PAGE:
Today’s Kindle deals include quite a lot of high-quality books! I have also included some general market historical works that are on sale.
(Yesterday on the blog: 8 Ways Temptation Actually Works for Our Good)
Costi Hinn writes about some of the interpersonal complexities that may come when churches are given the green light to re-open. “If there is one word to describe how we must navigate re-assimilation amid COVID-19, it’s this: grace.”
Modern technology brings a lot of questions that would have been indecipherable to earlier generations. Like this: Would you sing a hymn or worship song that had been generated by AI?
Here is a rational and scientific explanation for something we’ve all observed—that we just can’t help but knock over a nearly-empty shampoo bottle.
I have wondered whether buffets will survive the pandemic. “But even if this ends in a month or two and a few people venture back in, will it be a critical mass to make the business model work? Perhaps, as one of my Twitter interlocutors suggested, buffets will survive in the relatively poorer and working-class areas where they’ve been trending anyway, and the affluent will wash their hands of the concept.” It strikes me, in reading this article, that in my area buffets are a little more upscale than in the writer’s (we have, for example, Tucker’s Marketplace and Mandarin, both of which are pretty good).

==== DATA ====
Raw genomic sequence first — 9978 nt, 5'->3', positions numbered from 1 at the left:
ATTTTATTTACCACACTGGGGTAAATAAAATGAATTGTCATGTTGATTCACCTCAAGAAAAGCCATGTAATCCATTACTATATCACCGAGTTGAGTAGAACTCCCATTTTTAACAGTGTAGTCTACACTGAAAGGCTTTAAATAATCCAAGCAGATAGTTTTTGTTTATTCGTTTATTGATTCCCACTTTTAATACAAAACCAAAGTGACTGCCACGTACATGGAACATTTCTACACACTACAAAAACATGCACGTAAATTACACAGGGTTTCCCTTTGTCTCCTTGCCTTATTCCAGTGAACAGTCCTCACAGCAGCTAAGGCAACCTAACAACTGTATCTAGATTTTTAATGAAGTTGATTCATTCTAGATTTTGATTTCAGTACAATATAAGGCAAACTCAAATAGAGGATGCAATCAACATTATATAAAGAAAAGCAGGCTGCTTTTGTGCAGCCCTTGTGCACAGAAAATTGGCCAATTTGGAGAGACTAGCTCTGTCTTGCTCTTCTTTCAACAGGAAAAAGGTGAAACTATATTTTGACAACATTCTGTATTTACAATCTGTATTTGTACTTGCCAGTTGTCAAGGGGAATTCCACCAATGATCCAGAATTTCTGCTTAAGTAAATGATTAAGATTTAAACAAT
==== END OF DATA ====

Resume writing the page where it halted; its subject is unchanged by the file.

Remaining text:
Derek Thomas does most of the heavy lifting in this video from Ligonier, but R.C. Sproul adds a bit as well.
Keep an eye on the news and you’ll realize there are quite a number of mysterious, unexplained hums in the world. “For the past nine years, residents of Windsor city, situated on the Canadian side of the US-Canada border just across Detroit river, have been complaining of a mysterious and persistent low-frequency humming noise. It comes and goes at random intervals, sometimes lasting hours and other times droning on for days. Those who can hear it—for not everyone can—compares the uncomfortable hum to an idling diesel engine or a pulsating subwoofer.”
Facts and Trends reports: “On Easter Sunday, Earl ‘Buddy’ Duggins was doing what he has been for more than five decades—preaching the gospel. But his message on April 12 to those watching the livestream of Forest Home Baptist Church (FHBC) in Kilgore, Texas was different from all the rest; it was his last. After shortly after preaching about the resurrection hope of Easter, Duggins died of a heart attack.”
…if the Bible is wrong, I’m so wrong, completely wrong, shamefully wrong, devastatingly wrong, and wrong about all that really matters in life and death.
There is no slavery so base as that whereby a man becomes a drudge to his own lusts, or any victory so glorious as that which is obtained over them.—Henry Scougal